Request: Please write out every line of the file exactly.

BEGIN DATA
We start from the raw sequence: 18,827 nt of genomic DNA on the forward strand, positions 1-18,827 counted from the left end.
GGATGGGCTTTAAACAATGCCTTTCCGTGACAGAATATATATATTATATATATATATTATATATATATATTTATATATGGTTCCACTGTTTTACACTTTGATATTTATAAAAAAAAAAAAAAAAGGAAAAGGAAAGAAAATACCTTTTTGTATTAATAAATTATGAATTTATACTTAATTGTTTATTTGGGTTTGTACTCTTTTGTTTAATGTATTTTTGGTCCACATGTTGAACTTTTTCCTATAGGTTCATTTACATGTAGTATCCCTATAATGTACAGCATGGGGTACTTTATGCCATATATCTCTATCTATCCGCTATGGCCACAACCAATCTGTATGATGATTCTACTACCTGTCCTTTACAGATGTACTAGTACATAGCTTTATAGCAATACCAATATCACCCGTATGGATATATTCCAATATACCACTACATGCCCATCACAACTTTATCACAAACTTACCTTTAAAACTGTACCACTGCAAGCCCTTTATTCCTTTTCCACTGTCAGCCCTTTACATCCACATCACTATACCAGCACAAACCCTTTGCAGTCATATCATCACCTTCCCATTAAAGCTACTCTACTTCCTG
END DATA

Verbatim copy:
We start from the raw sequence: 18,827 nt of genomic DNA on the forward strand, positions 1-18,827 counted from the left end.
GGATGGGCTTTAAACAATGCCTTTCCGTGACAGAATATATATATTATATATATATATTATATATATATATTTATATATGGTTCCACTGTTTTACACTTTGATATTTATAAAAAAAAAAAAAAAAGGAAAAGGAAAGAAAATACCTTTTTGTATTAATAAATTATGAATTTATACTTAATTGTTTATTTGGGTTTGTACTCTTTTGTTTAATGTATTTTTGGTCCACATGTTGAACTTTTTCCTATAGGTTCATTTACATGTAGTATCCCTATAATGTACAGCATGGGGTACTTTATGCCATATATCTCTATCTATCCGCTATGGCCACAACCAATCTGTATGATGATTCTACTACCTGTCCTTTACAGATGTACTAGTACATAGCTTTATAGCAATACCAATATCACCCGTATGGATATATTCCAATATACCACTACATGCCCATCACAACTTTATCACAAACTTACCTTTAAAACTGTACCACTGCAAGCCCTTTATTCCTTTTCCACTGTCAGCCCTTTACATCCACATCACTATACCAGCACAAACCCTTTGCAGTCATATCATCACCTTCCCATTAAAGCTACTCTACTTCCTG